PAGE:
Vocabulary used by your partners and their support teams should already give some indication as to the depth of training they have received to ideally cater to your needs and obligations as a controller. While slip-ups in the use of terms such as “PII” should possibly be permitted, it should also raise some flags on your side when discussing the obligations brought about by the Regulation.
Data subjects’ rights such as the Right to Access – which is also finding its way into US states such as Illinois, known under the Right to Know – are processes and practices that will have to be defined together with the chosen service provider. How will Rights to Access, once received, be passed along? Who is the contact person or department in charge? What is the expected deadline for a response? Are there any (hidden) costs to be foreseen in case back-ups must be retrieved for rectification or deletion of records?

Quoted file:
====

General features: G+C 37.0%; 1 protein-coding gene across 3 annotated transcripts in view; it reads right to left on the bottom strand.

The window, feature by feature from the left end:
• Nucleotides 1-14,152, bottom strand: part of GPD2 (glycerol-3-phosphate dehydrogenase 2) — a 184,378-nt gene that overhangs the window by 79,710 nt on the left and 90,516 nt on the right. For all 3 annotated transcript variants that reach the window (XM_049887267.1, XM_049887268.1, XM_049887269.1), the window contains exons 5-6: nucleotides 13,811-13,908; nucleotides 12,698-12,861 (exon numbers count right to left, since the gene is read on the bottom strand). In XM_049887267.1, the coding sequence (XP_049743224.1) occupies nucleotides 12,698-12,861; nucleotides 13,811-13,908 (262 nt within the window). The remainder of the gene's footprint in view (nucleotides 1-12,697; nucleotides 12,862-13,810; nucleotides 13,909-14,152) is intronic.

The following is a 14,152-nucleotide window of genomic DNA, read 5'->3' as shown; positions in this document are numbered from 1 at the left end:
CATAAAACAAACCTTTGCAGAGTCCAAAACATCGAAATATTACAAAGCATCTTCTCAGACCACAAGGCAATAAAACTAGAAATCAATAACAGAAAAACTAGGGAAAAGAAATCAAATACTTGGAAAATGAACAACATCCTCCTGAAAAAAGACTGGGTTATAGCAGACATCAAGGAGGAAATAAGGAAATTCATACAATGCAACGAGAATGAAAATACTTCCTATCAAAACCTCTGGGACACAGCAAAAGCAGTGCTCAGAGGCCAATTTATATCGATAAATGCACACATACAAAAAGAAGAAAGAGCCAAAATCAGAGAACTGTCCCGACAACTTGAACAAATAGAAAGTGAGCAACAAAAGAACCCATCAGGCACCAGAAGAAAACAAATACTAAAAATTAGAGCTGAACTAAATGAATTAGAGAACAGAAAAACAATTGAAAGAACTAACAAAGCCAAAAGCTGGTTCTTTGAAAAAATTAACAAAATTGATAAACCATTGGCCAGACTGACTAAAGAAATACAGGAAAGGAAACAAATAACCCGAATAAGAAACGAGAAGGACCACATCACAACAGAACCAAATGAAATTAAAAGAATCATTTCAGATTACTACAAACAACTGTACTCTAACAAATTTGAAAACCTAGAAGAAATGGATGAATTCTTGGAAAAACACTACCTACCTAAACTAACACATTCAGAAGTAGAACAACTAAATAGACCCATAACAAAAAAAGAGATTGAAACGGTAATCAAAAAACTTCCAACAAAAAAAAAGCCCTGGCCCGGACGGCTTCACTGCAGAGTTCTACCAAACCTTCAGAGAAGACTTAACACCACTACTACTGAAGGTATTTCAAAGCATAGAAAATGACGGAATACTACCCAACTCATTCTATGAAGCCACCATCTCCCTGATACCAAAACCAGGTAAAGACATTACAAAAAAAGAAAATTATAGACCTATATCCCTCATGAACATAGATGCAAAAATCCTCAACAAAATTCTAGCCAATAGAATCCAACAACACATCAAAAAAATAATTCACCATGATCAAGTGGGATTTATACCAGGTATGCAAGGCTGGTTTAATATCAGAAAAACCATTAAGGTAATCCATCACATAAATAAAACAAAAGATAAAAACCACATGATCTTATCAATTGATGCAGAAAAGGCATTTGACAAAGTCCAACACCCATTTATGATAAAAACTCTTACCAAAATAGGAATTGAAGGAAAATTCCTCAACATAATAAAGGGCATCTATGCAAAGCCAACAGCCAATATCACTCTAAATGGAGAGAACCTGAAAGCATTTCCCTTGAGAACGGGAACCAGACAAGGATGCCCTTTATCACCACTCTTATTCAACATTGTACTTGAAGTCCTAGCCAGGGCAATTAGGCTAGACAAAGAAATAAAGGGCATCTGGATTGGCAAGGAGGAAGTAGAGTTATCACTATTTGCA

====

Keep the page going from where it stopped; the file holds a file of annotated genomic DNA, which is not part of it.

Note that this also means that internally, on your own side, those processes are in place to decide how individuals should be identified in order to have their rights respected. Additionally, decision-making processes should be clear internally to determine whether rectification and/or deletion would apply. After all, your data partners act on your behalf following instructions, so it should be clear what is expected from them, but also what remains an internal responsibility and how the decision-making chain is set up.